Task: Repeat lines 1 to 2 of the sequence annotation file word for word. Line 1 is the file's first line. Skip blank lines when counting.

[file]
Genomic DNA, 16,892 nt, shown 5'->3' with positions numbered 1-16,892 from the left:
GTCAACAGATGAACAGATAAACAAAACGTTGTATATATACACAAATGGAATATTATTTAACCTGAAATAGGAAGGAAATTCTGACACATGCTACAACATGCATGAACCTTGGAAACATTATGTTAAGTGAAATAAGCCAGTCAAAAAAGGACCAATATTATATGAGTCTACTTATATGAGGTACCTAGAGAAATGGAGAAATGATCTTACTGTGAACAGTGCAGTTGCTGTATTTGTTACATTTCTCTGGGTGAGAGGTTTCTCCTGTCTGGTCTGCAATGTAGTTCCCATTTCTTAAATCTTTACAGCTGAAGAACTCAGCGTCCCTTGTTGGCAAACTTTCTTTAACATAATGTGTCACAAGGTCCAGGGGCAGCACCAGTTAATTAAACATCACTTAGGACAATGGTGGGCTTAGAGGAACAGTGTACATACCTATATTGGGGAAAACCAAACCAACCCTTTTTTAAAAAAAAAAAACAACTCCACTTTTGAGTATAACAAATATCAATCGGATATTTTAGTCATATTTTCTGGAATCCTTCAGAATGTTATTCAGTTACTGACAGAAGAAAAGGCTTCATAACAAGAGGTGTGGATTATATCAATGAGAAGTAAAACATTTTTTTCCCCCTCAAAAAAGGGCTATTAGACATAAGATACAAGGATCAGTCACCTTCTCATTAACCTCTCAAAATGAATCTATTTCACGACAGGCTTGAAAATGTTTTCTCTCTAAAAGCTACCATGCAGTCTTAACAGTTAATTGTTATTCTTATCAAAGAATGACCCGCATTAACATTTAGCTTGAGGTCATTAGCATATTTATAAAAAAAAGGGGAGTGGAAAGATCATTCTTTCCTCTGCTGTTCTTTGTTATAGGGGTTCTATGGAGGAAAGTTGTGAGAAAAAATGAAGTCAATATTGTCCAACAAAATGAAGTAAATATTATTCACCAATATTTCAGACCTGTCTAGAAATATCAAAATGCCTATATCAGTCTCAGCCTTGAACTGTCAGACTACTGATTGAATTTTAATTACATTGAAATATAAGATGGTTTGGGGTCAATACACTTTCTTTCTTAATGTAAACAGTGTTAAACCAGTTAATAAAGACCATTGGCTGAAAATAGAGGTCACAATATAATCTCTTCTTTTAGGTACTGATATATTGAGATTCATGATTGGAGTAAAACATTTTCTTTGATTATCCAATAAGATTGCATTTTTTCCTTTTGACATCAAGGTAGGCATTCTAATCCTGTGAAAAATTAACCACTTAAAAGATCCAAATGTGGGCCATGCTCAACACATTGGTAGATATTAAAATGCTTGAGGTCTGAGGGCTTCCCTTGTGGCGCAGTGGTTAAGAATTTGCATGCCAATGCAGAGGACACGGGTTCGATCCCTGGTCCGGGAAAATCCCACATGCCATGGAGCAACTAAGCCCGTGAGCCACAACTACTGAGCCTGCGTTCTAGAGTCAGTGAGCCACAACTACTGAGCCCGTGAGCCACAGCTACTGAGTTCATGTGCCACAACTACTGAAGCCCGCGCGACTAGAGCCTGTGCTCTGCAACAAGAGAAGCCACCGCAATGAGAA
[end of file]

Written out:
Genomic DNA, 16,892 nt, shown 5'->3' with positions numbered 1-16,892 from the left:
GTCAACAGATGAACAGATAAACAAAACGTTGTATATATACACAAATGGAATATTATTTAACCTGAAATAGGAAGGAAATTCTGACACATGCTACAACATGCATGAACCTTGGAAACATTATGTTAAGTGAAATAAGCCAGTCAAAAAAGGACCAATATTATATGAGTCTACTTATATGAGGTACCTAGAGAAATGGAGAAATGATCTTACTGTGAACAGTGCAGTTGCTGTATTTGTTACATTTCTCTGGGTGAGAGGTTTCTCCTGTCTGGTCTGCAATGTAGTTCCCATTTCTTAAATCTTTACAGCTGAAGAACTCAGCGTCCCTTGTTGGCAAACTTTCTTTAACATAATGTGTCACAAGGTCCAGGGGCAGCACCAGTTAATTAAACATCACTTAGGACAATGGTGGGCTTAGAGGAACAGTGTACATACCTATATTGGGGAAAACCAAACCAACCCTTTTTTAAAAAAAAAAAACAACTCCACTTTTGAGTATAACAAATATCAATCGGATATTTTAGTCATATTTTCTGGAATCCTTCAGAATGTTATTCAGTTACTGACAGAAGAAAAGGCTTCATAACAAGAGGTGTGGATTATATCAATGAGAAGTAAAACATTTTTTTCCCCCTCAAAAAAGGGCTATTAGACATAAGATACAAGGATCAGTCACCTTCTCATTAACCTCTCAAAATGAATCTATTTCACGACAGGCTTGAAAATGTTTTCTCTCTAAAAGCTACCATGCAGTCTTAACAGTTAATTGTTATTCTTATCAAAGAATGACCCGCATTAACATTTAGCTTGAGGTCATTAGCATATTTATAAAAAAAAGGGGAGTGGAAAGATCATTCTTTCCTCTGCTGTTCTTTGTTATAGGGGTTCTATGGAGGAAAGTTGTGAGAAAAAATGAAGTCAATATTGTCCAACAAAATGAAGTAAATATTATTCACCAATATTTCAGACCTGTCTAGAAATATCAAAATGCCTATATCAGTCTCAGCCTTGAACTGTCAGACTACTGATTGAATTTTAATTACATTGAAATATAAGATGGTTTGGGGTCAATACACTTTCTTTCTTAATGTAAACAGTGTTAAACCAGTTAATAAAGACCATTGGCTGAAAATAGAGGTCACAATATAATCTCTTCTTTTAGGTACTGATATATTGAGATTCATGATTGGAGTAAAACATTTTCTTTGATTATCCAATAAGATTGCATTTTTTCCTTTTGACATCAAGGTAGGCATTCTAATCCTGTGAAAAATTAACCACTTAAAAGATCCAAATGTGGGCCATGCTCAACACATTGGTAGATATTAAAATGCTTGAGGTCTGAGGGCTTCCCTTGTGGCGCAGTGGTTAAGAATTTGCATGCCAATGCAGAGGACACGGGTTCGATCCCTGGTCCGGGAAAATCCCACATGCCATGGAGCAACTAAGCCCGTGAGCCACAACTACTGAGCCTGCGTTCTAGAGTCAGTGAGCCACAACTACTGAGCCCGTGAGCCACAGCTACTGAGTTCATGTGCCACAACTACTGAAGCCCGCGCGACTAGAGCCTGTGCTCTGCAACAAGAGAAGCCACCGCAATGAGAA